Nikolayeva: Not so much is being written these days for the piano. This is unfortunate, and I am not happy about it. This is not only in Russia, but in the whole world. And you know why ?
Because it’s not easy to write for the piano. The piano repertoire is so rich. Besides Shostakovich there is Scriabin, Rachmaninoff, and Prokofiev who have enriched it a great deal. So it’s not easy for new composers. There are also composers like Henri Dutilleux and Olivier Messiaen. They created so much for the piano, and after them it’s not easy to say something new. I hope that something good will come up in the future for the piano.

Duffie: Since you do some teaching, what general advice do you have for young pianists?

Nikolayeva: It’s not easy to combine my work as a pedagogue with my performing career which takes me all over the world. I also compose, and of course I have a private life with my family, so it’s difficult; but I love very much the young generation, and to be surrounded by the young. When I teach, I also learn from them and it’s very inspiring. They make me feel younger and I am rejuvenated! I believe I know what they try to reach, what interests them. I try to help them in their future artistic life onstage. I play many concerts myself, at least 100 a year, so I think I know how to help them. The traditions of the Moscow Conservatory are very rich and all of us who teach are trying to preserve them. We try to help the youngsters find the spirit of these works, to be profound and not superficial. The technical mastery is very important, but what’s even more important is to discover the content of a composition and to relate it to the public. The modern piano allows so many possibilities. Its tone palette is so rich. It can sound like a full orchestra, and the artistic level must come up to the technical level to give the composers what they wanted.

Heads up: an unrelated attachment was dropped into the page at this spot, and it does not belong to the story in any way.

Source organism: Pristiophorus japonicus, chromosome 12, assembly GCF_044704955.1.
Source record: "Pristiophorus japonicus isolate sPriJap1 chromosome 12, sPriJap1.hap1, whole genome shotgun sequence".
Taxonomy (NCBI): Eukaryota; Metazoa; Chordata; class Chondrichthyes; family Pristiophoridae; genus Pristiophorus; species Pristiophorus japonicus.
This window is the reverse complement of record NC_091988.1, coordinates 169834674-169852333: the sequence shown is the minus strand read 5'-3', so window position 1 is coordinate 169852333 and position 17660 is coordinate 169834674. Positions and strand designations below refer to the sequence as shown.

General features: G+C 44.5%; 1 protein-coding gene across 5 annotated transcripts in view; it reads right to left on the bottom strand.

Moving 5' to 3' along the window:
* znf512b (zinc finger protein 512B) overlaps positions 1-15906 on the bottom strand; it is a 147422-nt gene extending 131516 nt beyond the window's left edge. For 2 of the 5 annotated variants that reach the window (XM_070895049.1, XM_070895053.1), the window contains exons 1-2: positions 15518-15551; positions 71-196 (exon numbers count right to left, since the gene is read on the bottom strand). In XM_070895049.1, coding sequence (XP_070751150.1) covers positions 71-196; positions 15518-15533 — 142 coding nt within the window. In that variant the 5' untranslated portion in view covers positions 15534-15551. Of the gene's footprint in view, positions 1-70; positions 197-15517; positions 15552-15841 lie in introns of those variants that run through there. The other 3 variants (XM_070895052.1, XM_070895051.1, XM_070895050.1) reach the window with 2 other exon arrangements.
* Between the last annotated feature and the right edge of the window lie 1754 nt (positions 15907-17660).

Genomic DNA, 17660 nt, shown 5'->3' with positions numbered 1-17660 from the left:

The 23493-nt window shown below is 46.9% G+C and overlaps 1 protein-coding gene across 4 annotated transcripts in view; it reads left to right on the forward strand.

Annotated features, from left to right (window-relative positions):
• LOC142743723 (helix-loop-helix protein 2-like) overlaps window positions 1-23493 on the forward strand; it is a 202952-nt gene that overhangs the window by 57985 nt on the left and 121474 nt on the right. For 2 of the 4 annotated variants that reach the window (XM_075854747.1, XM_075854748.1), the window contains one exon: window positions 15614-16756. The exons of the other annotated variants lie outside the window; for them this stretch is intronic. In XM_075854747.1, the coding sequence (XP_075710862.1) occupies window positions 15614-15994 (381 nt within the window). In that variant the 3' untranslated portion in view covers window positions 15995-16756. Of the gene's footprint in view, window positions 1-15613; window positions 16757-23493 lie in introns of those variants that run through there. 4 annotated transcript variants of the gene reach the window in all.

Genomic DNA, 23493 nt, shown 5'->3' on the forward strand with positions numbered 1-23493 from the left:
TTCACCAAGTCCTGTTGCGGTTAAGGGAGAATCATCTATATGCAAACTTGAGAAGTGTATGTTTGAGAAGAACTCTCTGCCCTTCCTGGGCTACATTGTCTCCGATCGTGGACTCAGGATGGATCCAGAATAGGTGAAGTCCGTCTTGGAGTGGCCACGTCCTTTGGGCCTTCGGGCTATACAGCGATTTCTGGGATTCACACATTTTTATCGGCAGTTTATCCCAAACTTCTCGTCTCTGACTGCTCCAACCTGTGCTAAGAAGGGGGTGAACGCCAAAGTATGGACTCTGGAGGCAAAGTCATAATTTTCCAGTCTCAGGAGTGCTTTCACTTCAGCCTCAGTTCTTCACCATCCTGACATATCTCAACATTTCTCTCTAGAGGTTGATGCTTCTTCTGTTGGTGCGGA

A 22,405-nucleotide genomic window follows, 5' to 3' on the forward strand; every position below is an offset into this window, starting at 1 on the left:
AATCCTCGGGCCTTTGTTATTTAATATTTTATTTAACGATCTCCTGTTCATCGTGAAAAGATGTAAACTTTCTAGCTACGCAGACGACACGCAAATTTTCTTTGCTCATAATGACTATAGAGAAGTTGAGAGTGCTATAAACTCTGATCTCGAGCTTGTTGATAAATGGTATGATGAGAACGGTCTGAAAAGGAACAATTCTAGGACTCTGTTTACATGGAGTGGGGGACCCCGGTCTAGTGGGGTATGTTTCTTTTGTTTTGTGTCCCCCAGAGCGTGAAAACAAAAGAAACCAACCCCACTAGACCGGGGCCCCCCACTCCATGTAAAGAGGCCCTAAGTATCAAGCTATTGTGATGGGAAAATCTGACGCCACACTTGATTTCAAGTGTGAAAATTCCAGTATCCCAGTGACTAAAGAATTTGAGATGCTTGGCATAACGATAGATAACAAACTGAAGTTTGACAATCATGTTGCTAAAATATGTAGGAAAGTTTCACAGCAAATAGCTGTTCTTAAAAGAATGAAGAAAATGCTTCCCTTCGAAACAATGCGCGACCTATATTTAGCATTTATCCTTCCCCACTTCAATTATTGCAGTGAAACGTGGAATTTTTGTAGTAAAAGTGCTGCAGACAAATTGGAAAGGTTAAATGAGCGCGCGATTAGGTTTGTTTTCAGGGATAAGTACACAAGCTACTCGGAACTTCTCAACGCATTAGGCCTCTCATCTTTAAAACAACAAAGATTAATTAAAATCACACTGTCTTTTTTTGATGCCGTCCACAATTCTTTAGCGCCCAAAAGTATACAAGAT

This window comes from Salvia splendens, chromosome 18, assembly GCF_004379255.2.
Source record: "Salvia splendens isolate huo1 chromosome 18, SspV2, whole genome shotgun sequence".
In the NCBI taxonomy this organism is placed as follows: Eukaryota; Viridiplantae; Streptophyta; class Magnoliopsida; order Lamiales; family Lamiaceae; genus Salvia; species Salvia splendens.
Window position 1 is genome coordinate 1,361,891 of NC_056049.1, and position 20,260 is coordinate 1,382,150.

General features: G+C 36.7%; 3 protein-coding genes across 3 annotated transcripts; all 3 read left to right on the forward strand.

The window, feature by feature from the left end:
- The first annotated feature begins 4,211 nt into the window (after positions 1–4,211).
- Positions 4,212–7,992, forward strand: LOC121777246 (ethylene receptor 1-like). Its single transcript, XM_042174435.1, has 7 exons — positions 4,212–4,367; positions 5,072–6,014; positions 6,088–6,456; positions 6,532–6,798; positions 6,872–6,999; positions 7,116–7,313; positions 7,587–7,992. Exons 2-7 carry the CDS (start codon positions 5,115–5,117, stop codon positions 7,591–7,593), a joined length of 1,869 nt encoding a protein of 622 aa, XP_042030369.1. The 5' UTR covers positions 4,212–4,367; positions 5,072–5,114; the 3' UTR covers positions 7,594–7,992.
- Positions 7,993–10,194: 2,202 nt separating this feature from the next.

Duffie: One last, very easy question. What’s the purpose of music?

Nikolayeva: The basic purpose of music is to help people in their life. The art of music, unlike any other form of art, can help human beings to cope with the tragic losses in life, and bring happiness into their life. This way, I think, music is unlike any other art. For example, I attended the concerts of the Chicago Symphony when they came to Moscow on a tour, and I saw how happy the audience was. It makes the life a bit easier, even though we have to deal with the present situation in Russia. It was heart-warming to see how happy they were to listen to the great music being played, and it was great to see how music affected the people who were there. And I believe it will be like this forever that this special language of music will continue helping people in their lives.

Source Bruce Duffie @: http://www.bruceduffie.com/nikolayeva2.html